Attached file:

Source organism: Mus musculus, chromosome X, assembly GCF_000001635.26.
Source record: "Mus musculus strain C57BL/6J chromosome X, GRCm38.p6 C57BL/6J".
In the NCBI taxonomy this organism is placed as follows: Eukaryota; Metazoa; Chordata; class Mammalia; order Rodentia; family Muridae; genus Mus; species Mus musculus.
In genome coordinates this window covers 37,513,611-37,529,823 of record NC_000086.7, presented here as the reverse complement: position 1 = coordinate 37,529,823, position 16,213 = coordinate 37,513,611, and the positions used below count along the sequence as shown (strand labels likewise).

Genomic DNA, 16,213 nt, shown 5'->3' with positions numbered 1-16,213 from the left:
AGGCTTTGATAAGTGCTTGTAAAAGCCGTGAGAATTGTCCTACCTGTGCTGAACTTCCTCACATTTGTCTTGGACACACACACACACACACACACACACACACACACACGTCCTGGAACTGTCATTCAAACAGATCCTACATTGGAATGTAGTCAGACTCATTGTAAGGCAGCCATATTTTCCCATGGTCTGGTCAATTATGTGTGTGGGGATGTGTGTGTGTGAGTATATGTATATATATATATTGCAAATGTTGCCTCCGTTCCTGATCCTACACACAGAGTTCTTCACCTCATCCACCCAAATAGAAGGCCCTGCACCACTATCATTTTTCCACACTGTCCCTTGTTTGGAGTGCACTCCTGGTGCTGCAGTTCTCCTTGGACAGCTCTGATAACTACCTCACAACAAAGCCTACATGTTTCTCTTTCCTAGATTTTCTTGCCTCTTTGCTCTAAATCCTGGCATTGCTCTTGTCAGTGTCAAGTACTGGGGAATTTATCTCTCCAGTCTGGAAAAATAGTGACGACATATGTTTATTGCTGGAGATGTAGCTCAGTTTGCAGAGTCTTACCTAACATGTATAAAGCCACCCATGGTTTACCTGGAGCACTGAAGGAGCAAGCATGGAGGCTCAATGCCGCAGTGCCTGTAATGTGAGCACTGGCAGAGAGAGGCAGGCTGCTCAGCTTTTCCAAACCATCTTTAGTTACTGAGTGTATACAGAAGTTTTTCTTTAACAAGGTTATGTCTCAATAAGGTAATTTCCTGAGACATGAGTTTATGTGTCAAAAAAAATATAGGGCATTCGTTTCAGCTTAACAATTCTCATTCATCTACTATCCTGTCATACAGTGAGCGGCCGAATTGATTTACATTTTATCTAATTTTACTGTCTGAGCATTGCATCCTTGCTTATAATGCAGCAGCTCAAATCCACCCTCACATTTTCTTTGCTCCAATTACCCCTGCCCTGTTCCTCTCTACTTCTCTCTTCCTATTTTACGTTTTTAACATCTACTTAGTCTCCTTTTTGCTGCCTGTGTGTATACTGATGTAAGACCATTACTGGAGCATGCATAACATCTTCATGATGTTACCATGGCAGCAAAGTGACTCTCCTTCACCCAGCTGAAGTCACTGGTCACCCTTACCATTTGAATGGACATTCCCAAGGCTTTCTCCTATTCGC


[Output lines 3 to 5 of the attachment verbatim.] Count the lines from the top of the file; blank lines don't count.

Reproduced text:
In the NCBI taxonomy this organism is placed as follows: Eukaryota; Metazoa; Chordata; class Mammalia; order Rodentia; family Muridae; genus Mus; species Mus musculus.
In genome coordinates this window covers 37,513,611-37,529,823 of record NC_000086.7, presented here as the reverse complement: position 1 = coordinate 37,529,823, position 16,213 = coordinate 37,513,611, and the positions used below count along the sequence as shown (strand labels likewise).

Genomic DNA, 16,213 nt, shown 5'->3' with positions numbered 1-16,213 from the left: